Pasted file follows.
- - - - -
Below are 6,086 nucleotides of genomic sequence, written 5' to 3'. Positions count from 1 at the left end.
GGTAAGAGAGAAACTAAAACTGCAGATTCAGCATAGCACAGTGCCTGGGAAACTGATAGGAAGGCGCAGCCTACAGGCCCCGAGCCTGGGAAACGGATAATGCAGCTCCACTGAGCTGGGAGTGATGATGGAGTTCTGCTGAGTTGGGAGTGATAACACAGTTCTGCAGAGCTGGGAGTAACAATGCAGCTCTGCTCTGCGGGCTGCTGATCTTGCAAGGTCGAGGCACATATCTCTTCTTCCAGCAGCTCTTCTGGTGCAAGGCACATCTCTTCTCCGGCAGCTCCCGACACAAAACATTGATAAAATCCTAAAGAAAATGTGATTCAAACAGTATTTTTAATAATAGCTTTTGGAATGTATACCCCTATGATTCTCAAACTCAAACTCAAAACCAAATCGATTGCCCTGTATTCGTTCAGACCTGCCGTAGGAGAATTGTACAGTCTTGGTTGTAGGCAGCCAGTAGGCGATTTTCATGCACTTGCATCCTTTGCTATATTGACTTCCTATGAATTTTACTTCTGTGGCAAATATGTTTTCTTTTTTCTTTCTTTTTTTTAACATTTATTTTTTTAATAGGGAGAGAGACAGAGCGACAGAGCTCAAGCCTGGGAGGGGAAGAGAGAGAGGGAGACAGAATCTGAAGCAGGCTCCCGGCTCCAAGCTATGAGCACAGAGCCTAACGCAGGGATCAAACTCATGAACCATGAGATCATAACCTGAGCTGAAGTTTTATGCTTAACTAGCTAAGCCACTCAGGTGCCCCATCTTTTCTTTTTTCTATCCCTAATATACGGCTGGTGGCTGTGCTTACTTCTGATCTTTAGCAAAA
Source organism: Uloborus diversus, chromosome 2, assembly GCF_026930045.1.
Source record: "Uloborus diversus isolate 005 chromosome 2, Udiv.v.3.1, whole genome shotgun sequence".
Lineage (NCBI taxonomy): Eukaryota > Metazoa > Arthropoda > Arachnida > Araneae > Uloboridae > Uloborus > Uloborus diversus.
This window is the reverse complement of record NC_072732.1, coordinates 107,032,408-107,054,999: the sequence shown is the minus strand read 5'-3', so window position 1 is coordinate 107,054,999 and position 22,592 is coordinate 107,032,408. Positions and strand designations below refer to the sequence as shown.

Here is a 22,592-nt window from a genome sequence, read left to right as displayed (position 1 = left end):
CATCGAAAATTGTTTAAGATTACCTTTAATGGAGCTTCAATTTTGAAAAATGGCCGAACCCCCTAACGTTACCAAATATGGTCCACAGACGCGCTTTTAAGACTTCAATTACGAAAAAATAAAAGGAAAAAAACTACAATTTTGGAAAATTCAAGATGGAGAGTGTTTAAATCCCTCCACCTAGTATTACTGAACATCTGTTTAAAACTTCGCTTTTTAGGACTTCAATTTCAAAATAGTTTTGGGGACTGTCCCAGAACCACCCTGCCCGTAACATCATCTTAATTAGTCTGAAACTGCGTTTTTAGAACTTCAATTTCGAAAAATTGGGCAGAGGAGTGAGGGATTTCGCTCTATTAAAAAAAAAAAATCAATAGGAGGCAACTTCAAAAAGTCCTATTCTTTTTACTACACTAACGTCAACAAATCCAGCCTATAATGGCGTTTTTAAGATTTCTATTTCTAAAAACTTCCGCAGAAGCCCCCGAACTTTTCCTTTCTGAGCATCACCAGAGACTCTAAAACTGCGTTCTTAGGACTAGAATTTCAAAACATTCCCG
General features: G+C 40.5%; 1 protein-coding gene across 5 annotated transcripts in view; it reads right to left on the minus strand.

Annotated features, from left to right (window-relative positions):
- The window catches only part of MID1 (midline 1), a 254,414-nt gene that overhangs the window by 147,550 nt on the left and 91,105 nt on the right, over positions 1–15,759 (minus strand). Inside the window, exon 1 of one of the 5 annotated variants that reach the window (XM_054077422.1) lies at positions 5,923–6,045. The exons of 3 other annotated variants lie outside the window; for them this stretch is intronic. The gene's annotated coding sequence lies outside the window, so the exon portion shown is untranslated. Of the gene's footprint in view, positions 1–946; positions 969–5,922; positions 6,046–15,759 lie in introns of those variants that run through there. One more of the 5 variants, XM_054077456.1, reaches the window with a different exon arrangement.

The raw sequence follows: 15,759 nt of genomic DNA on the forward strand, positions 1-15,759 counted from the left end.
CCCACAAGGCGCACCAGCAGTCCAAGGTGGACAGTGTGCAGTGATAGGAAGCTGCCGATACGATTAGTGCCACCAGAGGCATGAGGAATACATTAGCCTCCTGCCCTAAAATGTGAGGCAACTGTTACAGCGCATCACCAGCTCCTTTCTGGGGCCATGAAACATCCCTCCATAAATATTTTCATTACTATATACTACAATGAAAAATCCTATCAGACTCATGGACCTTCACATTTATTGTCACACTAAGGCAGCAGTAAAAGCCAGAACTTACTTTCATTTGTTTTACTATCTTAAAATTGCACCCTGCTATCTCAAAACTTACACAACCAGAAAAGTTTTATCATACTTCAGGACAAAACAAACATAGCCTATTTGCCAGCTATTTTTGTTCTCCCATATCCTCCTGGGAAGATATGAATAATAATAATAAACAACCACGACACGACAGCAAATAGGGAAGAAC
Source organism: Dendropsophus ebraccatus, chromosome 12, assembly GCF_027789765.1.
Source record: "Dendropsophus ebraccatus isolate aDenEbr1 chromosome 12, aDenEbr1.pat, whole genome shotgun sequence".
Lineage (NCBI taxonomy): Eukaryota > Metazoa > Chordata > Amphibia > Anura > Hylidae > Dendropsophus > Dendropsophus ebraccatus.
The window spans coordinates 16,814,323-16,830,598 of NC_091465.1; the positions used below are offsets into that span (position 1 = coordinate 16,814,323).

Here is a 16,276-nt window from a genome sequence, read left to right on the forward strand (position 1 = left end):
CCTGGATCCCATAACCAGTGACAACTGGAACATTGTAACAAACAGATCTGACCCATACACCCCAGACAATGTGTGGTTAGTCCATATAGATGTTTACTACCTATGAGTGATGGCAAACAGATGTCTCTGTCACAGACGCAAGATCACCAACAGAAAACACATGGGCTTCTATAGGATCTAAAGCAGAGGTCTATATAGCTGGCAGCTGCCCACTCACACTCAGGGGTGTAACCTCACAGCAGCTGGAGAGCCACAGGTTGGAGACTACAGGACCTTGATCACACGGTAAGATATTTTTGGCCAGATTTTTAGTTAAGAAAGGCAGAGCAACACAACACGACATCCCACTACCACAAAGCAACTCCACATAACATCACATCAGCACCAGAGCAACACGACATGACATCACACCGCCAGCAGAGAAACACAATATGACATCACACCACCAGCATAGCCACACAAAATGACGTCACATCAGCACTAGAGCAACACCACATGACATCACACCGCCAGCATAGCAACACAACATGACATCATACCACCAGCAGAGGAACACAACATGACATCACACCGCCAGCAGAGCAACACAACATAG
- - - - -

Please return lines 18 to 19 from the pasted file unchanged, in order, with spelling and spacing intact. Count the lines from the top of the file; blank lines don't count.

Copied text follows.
Here is a 16,276-nt window from a genome sequence, read left to right on the forward strand (position 1 = left end):
CCTGGATCCCATAACCAGTGACAACTGGAACATTGTAACAAACAGATCTGACCCATACACCCCAGACAATGTGTGGTTAGTCCATATAGATGTTTACTACCTATGAGTGATGGCAAACAGATGTCTCTGTCACAGACGCAAGATCACCAACAGAAAACACATGGGCTTCTATAGGATCTAAAGCAGAGGTCTATATAGCTGGCAGCTGCCCACTCACACTCAGGGGTGTAACCTCACAGCAGCTGGAGAGCCACAGGTTGGAGACTACAGGACCTTGATCACACGGTAAGATATTTTTGGCCAGATTTTTAGTTAAGAAAGGCAGAGCAACACAACACGACATCCCACTACCACAAAGCAACTCCACATAACATCACATCAGCACCAGAGCAACACGACATGACATCACACCGCCAGCAGAGAAACACAATATGACATCACACCACCAGCATAGCCACACAAAATGACGTCACATCAGCACTAGAGCAACACCACATGACATCACACCGCCAGCATAGCAACACAACATGACATCATACCACCAGCAGAGGAACACAACATGACATCACACCGCCAGCAGAGCAACACAACATAG